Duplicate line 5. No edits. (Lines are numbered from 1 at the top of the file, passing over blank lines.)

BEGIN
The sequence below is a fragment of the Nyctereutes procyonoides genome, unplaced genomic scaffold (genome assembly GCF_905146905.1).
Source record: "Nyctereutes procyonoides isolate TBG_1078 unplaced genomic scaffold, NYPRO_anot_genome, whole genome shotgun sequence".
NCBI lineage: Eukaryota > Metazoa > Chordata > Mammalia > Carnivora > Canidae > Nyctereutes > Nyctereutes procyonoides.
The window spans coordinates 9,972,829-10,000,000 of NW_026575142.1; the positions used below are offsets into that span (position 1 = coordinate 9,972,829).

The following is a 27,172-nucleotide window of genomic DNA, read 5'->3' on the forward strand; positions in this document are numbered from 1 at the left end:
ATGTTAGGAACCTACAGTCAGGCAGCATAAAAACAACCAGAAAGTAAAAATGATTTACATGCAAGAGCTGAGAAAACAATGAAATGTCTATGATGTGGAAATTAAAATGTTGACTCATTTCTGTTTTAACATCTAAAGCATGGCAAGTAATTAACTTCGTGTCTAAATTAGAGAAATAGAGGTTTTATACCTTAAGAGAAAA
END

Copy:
The following is a 27,172-nucleotide window of genomic DNA, read 5'->3' on the forward strand; positions in this document are numbered from 1 at the left end: